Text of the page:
Plant diseases, especially those caused by fungal pathogens, jeopardize global crop biosecurity and preventing them requires rapid detection and identification of causal agents.

Traditional methods for crop disease diagnosis rely on the expertise of pathologists who can identify diseases by eye, but this approach comes with many limitations, including the reliance on physical appearance of disease symptoms.

Also of note, this traditional method does not allow for the rapid identification of unknown pathogens during an outbreak.

This limitation was made obvious recently in Bangladesh, when wheat crops were devastated by an invasion of South American races of wheat blast fungus.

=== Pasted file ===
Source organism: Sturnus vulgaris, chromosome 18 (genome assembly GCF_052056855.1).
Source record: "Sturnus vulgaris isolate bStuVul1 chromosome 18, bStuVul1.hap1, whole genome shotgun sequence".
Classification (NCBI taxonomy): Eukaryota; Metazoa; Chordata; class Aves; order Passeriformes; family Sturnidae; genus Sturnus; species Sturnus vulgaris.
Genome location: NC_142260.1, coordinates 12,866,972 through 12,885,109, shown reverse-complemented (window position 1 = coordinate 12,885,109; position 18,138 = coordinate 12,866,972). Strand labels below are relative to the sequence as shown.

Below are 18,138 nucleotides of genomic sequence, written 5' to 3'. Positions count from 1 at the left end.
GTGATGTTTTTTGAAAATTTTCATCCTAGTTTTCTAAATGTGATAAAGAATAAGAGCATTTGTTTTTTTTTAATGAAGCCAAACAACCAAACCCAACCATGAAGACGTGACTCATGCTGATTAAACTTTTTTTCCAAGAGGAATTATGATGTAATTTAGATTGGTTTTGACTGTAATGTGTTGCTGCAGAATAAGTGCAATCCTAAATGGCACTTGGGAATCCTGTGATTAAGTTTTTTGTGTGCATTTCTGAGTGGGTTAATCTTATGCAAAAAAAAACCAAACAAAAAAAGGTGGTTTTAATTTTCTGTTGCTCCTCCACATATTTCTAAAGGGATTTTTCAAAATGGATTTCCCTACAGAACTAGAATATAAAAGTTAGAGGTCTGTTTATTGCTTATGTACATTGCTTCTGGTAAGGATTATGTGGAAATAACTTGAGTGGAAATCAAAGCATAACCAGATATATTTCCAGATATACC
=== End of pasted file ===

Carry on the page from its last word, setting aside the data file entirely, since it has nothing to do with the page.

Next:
As wheat is one of the world's most important crops, a group of Australia-based scientists wanted to address this limitation by developing a new method for analyzing pathogen DNA in wheat leaf samples.

Using a portable DNA sequencer, they were able to achieve early-stage and broad-range detection of pathogens in wheat--and they were also able to characterize all organisms in the wheat and confirmed the presence of an unexpected diseases not previously diagnosed by pathologists.

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